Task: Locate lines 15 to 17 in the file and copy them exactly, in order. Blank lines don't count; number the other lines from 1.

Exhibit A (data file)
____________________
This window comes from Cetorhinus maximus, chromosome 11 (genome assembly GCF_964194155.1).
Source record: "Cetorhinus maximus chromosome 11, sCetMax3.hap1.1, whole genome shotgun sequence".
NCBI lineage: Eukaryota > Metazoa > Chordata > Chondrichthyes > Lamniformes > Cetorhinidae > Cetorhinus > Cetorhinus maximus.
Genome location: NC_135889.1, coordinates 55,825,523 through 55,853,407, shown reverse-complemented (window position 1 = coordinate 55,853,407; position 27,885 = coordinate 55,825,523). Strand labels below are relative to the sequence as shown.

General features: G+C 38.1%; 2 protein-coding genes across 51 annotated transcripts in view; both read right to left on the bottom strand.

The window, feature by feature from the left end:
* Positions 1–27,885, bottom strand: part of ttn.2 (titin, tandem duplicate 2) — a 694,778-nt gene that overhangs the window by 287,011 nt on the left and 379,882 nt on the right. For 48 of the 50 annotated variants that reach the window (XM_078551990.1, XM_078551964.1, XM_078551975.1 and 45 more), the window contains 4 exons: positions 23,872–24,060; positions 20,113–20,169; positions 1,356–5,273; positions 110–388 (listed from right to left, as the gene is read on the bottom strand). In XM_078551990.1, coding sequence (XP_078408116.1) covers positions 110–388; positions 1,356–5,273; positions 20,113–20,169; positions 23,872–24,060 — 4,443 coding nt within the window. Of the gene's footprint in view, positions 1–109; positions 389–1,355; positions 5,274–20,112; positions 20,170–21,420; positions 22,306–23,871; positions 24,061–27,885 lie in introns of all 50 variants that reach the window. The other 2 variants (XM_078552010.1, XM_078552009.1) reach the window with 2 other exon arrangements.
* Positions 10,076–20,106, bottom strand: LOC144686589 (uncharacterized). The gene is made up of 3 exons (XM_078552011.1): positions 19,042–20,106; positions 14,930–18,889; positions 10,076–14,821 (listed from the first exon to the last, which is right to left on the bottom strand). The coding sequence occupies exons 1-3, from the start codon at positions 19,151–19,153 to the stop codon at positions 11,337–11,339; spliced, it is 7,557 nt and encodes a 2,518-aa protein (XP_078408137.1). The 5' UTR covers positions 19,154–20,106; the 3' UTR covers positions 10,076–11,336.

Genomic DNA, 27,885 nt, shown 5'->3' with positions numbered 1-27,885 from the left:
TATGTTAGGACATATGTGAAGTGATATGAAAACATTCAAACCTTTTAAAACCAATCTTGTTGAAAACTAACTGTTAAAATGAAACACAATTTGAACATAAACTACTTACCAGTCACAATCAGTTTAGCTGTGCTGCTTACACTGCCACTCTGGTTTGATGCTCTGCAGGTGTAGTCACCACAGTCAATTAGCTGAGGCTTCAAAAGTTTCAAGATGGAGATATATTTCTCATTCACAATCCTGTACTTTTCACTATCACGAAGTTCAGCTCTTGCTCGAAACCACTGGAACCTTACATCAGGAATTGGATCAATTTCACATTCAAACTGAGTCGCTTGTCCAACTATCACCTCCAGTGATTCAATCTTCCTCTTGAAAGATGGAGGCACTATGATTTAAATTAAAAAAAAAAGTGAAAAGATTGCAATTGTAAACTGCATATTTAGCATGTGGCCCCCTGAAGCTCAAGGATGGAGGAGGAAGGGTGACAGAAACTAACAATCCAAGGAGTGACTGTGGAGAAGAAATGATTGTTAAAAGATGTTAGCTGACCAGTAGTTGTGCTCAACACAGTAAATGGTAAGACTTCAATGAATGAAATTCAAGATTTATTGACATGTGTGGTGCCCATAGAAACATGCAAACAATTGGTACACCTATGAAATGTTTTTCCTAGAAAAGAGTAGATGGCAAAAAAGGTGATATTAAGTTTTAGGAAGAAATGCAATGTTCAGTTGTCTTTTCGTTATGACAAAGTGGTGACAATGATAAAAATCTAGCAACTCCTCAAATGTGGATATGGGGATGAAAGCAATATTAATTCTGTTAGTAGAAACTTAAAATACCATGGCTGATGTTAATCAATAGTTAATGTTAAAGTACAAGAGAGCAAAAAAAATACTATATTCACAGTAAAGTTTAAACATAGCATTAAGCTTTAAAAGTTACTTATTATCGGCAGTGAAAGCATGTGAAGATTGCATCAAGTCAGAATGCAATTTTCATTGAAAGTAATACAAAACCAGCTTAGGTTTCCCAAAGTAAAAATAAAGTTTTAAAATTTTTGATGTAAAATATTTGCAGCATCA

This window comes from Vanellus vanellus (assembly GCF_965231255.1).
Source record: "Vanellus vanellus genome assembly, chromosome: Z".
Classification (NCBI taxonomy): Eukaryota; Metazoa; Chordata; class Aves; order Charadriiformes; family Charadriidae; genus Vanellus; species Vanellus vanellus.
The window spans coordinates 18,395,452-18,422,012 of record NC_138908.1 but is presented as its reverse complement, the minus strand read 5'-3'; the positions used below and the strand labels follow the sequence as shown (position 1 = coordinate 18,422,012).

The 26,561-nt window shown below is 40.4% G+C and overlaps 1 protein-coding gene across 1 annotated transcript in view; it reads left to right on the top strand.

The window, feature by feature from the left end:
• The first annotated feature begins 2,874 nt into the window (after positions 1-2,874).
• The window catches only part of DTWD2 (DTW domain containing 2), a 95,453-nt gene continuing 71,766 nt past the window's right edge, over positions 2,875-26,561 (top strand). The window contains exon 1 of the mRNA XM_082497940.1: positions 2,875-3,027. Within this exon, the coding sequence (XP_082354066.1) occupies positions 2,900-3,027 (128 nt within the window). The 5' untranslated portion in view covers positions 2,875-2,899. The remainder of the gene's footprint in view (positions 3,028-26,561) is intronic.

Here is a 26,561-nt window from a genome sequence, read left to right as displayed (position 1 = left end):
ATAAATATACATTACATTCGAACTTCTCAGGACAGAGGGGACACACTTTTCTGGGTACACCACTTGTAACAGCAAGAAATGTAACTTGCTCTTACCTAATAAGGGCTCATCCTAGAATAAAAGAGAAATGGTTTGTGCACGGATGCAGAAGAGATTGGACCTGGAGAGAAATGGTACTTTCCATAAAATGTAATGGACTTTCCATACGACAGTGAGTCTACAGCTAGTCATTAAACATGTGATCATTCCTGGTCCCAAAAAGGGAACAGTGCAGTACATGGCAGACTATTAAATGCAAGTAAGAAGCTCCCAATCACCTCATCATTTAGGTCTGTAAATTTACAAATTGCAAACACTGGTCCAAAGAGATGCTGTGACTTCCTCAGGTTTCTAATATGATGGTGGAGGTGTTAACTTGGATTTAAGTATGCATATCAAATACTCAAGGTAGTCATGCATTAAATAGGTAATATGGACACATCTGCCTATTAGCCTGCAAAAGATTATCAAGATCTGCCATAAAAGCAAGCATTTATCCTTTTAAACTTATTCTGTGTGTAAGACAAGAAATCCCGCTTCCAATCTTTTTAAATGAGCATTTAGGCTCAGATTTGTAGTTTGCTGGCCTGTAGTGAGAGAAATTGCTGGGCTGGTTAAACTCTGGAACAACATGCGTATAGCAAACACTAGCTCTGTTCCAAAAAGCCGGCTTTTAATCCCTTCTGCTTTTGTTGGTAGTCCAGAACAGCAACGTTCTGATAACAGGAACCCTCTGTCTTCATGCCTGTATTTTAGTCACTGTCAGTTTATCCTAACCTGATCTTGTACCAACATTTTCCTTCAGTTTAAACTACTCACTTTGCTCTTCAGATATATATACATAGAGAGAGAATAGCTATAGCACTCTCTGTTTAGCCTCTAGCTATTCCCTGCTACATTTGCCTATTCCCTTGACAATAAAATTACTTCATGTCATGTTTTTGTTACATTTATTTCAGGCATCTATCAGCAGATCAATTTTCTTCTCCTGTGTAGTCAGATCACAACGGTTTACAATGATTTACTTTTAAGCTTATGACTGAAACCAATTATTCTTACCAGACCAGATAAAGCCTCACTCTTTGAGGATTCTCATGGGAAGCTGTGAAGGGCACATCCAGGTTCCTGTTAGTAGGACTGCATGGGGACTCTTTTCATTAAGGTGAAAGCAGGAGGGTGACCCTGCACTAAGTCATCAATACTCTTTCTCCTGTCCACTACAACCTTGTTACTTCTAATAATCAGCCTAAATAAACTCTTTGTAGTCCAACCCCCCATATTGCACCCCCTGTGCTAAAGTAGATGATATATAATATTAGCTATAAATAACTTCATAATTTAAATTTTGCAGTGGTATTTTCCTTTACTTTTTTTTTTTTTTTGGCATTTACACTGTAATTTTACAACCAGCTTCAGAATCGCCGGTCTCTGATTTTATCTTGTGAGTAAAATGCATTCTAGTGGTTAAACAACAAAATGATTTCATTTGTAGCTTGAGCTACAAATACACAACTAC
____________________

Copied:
The 26,561-nt window shown below is 40.4% G+C and overlaps 1 protein-coding gene across 1 annotated transcript in view; it reads left to right on the top strand.

The window, feature by feature from the left end:
• The first annotated feature begins 2,874 nt into the window (after positions 1-2,874).